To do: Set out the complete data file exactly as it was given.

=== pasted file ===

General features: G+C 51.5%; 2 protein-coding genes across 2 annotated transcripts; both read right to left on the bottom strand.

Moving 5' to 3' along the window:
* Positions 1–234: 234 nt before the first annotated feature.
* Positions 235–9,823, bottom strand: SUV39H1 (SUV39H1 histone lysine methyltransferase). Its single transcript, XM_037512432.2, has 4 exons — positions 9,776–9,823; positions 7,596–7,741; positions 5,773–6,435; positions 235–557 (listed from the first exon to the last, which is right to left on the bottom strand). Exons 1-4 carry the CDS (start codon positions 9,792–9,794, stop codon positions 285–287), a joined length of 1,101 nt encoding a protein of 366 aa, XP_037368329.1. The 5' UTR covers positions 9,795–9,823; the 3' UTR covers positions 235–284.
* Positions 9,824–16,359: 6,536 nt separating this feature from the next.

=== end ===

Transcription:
General features: G+C 51.5%; 2 protein-coding genes across 2 annotated transcripts; both read right to left on the bottom strand.

Moving 5' to 3' along the window:
* Positions 1–234: 234 nt before the first annotated feature.
* Positions 235–9,823, bottom strand: SUV39H1 (SUV39H1 histone lysine methyltransferase). Its single transcript, XM_037512432.2, has 4 exons — positions 9,776–9,823; positions 7,596–7,741; positions 5,773–6,435; positions 235–557 (listed from the first exon to the last, which is right to left on the bottom strand). Exons 1-4 carry the CDS (start codon positions 9,792–9,794, stop codon positions 285–287), a joined length of 1,101 nt encoding a protein of 366 aa, XP_037368329.1. The 5' UTR covers positions 9,795–9,823; the 3' UTR covers positions 235–284.
* Positions 9,824–16,359: 6,536 nt separating this feature from the next.